Vaccines are often used as a crutch to prevent disease, creating a very narrow perspective on the formation and prevention of disease in your pet, which ignores the fact that your pet has an immune system strong enough to handle most diseases when properly supported. This has created the paradigm that giving your pet as many vaccinations as possible is the best thing for its health.
The fact is that nothing could be further from the truth. Over-vaccinating can lead to the formation of chronic disease conditions such as skin inflammation, intestinal disease, auto-immune disease, behavioral changes, seizures, and cancer.
The Theory behind Vaccinations
Vaccinations are designed to stimulate your pet’s immune system to provide protection against specific diseases. Manufacturers use killed, modified live or specific components of the bacteria or viruses that we are looking for protection against. The theory is that by exposing your pet to a non-infectious form of the organism, that the immune system will create antibodies that will then protect your pet against a real infection. This may sound like a great idea, but there are problems with this theory….
How the Immune System works
With normal exposure to a pathogen (bacteria/virus/fungus, etc.…), there is a communication pathway that stimulates the immune system to respond. Depending on the site of exposure, such as the nasal cavity or intestinal tract, a very specific sequence of events results in the production of the cells and antibodies that will eliminate the pathogen.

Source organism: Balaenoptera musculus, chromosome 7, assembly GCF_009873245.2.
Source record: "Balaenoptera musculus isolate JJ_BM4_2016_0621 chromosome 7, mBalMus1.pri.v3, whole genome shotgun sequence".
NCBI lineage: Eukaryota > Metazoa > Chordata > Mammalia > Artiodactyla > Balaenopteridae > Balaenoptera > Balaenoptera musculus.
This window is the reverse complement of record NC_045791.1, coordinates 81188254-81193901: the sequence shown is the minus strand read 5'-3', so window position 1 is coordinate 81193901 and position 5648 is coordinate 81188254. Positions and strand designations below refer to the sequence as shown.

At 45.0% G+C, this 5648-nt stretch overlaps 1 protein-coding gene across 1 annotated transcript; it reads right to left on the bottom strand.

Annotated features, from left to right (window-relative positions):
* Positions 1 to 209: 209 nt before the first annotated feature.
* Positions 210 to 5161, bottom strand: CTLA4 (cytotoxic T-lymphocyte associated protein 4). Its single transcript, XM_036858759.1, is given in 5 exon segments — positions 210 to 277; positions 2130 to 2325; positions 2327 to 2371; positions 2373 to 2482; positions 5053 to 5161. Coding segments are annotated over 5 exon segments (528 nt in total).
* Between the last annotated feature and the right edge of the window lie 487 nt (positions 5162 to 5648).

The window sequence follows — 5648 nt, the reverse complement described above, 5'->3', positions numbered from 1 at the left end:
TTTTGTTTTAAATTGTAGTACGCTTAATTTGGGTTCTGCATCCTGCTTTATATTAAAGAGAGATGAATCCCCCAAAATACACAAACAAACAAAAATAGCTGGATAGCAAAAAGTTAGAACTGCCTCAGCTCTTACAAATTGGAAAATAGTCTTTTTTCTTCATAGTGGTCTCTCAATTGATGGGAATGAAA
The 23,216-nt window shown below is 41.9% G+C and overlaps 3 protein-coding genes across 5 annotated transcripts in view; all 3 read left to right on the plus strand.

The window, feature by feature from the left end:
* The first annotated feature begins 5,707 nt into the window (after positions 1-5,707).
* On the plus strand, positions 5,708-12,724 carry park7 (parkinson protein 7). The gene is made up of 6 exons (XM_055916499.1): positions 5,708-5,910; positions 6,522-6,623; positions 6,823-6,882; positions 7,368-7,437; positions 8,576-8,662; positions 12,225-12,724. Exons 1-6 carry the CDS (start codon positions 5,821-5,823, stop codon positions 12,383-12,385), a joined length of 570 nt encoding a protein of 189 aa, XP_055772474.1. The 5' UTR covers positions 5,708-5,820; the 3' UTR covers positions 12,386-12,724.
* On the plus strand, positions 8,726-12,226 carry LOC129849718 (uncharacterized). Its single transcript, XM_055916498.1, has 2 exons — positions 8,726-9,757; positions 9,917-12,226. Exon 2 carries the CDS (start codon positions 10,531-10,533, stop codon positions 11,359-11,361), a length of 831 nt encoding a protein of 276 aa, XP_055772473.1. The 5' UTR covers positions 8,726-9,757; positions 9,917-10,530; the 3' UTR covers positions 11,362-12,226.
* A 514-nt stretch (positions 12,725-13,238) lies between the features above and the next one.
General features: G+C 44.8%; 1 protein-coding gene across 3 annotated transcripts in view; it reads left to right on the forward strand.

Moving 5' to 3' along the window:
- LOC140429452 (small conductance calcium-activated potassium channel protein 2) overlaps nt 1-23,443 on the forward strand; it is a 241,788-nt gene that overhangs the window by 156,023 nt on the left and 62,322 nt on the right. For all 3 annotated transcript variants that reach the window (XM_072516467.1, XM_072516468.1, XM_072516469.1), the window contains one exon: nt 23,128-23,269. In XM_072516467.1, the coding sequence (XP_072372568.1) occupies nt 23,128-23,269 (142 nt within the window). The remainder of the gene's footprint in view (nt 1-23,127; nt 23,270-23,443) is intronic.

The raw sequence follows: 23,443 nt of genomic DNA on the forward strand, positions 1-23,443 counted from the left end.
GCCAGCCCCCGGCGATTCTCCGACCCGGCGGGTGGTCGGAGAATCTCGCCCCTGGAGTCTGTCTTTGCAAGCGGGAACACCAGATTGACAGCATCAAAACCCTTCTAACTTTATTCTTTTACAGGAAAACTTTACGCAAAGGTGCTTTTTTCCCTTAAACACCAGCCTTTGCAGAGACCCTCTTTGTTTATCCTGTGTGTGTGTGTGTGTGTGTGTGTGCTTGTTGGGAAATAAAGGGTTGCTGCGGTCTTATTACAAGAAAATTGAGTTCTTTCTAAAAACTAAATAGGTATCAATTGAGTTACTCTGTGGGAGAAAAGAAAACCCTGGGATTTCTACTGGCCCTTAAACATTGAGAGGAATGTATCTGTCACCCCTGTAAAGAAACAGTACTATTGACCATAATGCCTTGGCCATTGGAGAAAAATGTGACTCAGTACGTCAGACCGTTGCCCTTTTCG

This system is complete with checks and balances to keep it from over, or under-reacting. The symptoms we associate with being sick are actually the immune system working to get you well again. The approach to much of health management today is to suppress symptoms, well, guess what? By suppressing uncomfortable symptoms, we are actually suppressing the body’s own ability to fight disease. By not allowing the immune system to take its normal course of action, it gets weaker and less able to fight future disease. Furthermore, by suppressing the immune system, the original agent causing disease is never completely eliminated, and continues to cause disease in the body. Over time, chronic inflammation, demonstrated by skin or intestinal disease, autoimmune disease, or even cancer can develop.
What does all this have to do with vaccinations? Vaccinations are injected underneath the skin. It is uncommon to have environmental pathogens introduced to the body in this fashion (tetanus is one that is introduced via puncture wound, but it is rare in dogs and cats). Some organisms are transmitted directly through a bite wound from another animal such as rabies and feline leukemia. Most, however, are going to enter through a mucous membrane such as the nose (kennel cough, distemper) or intestinal tract (parvo, parasites).